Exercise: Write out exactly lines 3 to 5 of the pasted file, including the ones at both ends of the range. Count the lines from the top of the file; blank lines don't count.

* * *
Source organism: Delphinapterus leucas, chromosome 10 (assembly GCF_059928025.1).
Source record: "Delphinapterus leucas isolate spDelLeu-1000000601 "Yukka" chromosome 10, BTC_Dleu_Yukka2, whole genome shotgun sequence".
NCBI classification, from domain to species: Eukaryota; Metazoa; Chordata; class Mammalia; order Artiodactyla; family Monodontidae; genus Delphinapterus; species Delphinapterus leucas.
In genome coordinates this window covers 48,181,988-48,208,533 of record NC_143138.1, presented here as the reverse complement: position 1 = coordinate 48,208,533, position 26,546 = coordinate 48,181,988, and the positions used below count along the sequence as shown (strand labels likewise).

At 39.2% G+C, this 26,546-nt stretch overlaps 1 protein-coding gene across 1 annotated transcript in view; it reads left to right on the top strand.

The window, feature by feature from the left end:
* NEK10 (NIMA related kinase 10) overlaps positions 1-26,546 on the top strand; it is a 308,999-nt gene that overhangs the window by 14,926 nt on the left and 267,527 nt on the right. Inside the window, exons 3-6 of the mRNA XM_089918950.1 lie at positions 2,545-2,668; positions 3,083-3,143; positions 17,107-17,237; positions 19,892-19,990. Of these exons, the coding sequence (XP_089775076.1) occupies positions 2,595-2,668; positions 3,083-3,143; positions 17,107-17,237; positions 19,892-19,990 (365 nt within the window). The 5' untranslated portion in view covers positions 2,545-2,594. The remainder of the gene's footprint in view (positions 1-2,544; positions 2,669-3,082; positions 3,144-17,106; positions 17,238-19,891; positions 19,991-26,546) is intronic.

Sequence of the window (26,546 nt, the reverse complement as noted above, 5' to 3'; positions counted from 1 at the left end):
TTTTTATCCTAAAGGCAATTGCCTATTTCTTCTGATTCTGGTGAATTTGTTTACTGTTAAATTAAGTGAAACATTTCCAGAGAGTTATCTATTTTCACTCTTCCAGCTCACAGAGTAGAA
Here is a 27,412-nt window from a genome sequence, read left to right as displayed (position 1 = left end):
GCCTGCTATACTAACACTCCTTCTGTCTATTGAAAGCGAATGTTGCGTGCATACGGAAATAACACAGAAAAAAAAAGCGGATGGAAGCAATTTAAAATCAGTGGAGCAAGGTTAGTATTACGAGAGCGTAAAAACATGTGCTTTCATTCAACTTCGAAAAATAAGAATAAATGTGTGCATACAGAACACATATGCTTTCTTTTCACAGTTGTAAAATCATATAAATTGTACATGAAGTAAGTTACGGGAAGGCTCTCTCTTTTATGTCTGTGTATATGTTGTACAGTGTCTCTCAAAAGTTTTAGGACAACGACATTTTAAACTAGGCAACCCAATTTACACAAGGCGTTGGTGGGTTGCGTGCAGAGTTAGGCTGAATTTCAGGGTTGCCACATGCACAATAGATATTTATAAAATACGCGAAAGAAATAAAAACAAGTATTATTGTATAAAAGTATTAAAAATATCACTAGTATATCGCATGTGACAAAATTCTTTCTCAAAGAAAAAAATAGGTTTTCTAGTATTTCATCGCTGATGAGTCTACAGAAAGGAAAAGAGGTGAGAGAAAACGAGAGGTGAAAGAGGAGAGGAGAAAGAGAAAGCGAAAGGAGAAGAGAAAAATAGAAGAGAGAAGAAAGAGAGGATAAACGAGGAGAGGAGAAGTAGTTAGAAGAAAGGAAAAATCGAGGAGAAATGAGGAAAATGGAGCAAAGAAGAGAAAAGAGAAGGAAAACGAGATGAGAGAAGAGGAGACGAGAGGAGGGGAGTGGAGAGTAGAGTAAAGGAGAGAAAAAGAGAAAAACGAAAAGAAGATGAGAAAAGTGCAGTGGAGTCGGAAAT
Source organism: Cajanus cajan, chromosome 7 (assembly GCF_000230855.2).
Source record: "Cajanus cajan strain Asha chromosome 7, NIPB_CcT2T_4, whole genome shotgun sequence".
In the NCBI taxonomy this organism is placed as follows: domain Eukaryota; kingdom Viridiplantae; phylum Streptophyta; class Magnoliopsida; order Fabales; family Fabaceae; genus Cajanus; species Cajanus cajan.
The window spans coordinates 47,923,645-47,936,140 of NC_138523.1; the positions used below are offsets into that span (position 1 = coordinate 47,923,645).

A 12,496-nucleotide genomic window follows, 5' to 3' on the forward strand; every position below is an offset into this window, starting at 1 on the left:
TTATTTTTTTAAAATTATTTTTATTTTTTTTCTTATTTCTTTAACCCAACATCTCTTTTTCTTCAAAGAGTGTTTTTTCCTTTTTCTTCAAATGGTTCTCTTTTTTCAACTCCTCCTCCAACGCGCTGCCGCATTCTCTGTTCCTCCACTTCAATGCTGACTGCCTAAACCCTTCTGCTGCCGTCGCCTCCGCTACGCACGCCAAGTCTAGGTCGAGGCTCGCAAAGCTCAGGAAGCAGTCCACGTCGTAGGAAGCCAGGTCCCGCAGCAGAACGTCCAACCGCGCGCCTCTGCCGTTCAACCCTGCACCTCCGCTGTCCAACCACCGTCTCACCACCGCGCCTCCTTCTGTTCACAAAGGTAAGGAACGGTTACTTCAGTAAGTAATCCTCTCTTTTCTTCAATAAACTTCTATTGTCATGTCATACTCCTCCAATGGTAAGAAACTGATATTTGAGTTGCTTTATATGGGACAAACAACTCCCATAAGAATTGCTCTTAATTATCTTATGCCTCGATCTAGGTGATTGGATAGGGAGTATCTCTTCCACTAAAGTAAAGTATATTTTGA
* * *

NCBI classification, from domain to species: Eukaryota; Metazoa; Chordata; class Mammalia; order Artiodactyla; family Monodontidae; genus Delphinapterus; species Delphinapterus leucas.
In genome coordinates this window covers 48,181,988-48,208,533 of record NC_143138.1, presented here as the reverse complement: position 1 = coordinate 48,208,533, position 26,546 = coordinate 48,181,988, and the positions used below count along the sequence as shown (strand labels likewise).

At 39.2% G+C, this 26,546-nt stretch overlaps 1 protein-coding gene across 1 annotated transcript in view; it reads left to right on the top strand.